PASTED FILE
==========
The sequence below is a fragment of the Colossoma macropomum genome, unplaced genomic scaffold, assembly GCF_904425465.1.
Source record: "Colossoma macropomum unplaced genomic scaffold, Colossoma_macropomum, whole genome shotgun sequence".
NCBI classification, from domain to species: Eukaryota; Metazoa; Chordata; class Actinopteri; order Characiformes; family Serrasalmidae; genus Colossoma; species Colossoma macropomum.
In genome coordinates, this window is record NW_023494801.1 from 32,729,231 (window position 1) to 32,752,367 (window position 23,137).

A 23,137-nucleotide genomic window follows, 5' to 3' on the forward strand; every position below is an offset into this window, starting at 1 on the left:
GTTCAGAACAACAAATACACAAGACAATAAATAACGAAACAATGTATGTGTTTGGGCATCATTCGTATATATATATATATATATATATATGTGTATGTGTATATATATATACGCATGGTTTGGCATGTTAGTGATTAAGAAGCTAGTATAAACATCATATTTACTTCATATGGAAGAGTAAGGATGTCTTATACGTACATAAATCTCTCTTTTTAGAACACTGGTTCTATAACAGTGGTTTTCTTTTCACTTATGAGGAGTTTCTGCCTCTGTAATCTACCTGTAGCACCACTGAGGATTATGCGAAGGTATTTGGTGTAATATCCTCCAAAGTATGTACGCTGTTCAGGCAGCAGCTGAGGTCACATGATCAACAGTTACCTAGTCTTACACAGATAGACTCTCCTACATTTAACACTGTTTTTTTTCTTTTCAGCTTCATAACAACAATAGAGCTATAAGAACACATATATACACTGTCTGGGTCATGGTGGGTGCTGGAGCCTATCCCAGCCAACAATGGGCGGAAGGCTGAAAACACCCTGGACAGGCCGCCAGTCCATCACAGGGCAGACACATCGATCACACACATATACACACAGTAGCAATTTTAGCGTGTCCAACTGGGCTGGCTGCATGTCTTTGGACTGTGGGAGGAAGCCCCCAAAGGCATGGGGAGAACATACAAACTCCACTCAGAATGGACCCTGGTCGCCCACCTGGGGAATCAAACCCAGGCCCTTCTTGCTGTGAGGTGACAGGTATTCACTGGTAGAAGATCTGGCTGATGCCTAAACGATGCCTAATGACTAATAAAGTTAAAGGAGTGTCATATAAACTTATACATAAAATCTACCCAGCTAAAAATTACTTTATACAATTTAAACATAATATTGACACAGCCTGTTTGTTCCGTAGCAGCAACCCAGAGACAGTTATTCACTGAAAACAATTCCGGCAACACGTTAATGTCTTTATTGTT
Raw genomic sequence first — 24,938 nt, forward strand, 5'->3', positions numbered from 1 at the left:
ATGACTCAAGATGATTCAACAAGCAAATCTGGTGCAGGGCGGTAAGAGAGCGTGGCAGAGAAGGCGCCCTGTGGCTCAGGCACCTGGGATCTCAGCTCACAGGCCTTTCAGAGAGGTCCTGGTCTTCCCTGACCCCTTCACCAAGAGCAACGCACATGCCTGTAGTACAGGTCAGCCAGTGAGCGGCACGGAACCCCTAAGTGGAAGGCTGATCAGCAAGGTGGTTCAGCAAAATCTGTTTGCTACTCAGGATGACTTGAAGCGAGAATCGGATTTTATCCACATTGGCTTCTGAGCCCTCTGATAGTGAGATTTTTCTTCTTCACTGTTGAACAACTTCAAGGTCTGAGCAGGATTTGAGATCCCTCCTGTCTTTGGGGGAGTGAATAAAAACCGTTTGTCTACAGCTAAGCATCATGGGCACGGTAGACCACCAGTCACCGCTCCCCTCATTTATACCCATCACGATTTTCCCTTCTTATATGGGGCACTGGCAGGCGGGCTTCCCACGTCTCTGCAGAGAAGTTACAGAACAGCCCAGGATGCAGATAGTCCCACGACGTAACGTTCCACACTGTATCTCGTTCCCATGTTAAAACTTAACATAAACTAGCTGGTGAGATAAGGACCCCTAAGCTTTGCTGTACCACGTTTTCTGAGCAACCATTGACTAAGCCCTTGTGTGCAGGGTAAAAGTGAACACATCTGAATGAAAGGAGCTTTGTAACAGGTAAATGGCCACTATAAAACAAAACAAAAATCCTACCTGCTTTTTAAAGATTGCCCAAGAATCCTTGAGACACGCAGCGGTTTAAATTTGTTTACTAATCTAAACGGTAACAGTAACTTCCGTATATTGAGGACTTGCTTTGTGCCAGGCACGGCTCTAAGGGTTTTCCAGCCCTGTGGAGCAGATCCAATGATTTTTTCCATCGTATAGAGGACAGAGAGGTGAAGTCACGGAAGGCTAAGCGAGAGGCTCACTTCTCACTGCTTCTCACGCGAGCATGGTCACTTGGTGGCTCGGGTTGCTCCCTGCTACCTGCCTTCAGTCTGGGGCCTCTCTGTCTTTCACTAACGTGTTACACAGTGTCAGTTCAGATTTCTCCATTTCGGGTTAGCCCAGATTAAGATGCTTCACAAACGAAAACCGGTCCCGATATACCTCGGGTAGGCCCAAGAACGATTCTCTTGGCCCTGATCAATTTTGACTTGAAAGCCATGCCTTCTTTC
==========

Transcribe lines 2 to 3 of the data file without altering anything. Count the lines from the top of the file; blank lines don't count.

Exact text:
Source record: "Colossoma macropomum unplaced genomic scaffold, Colossoma_macropomum, whole genome shotgun sequence".
NCBI classification, from domain to species: Eukaryota; Metazoa; Chordata; class Actinopteri; order Characiformes; family Serrasalmidae; genus Colossoma; species Colossoma macropomum.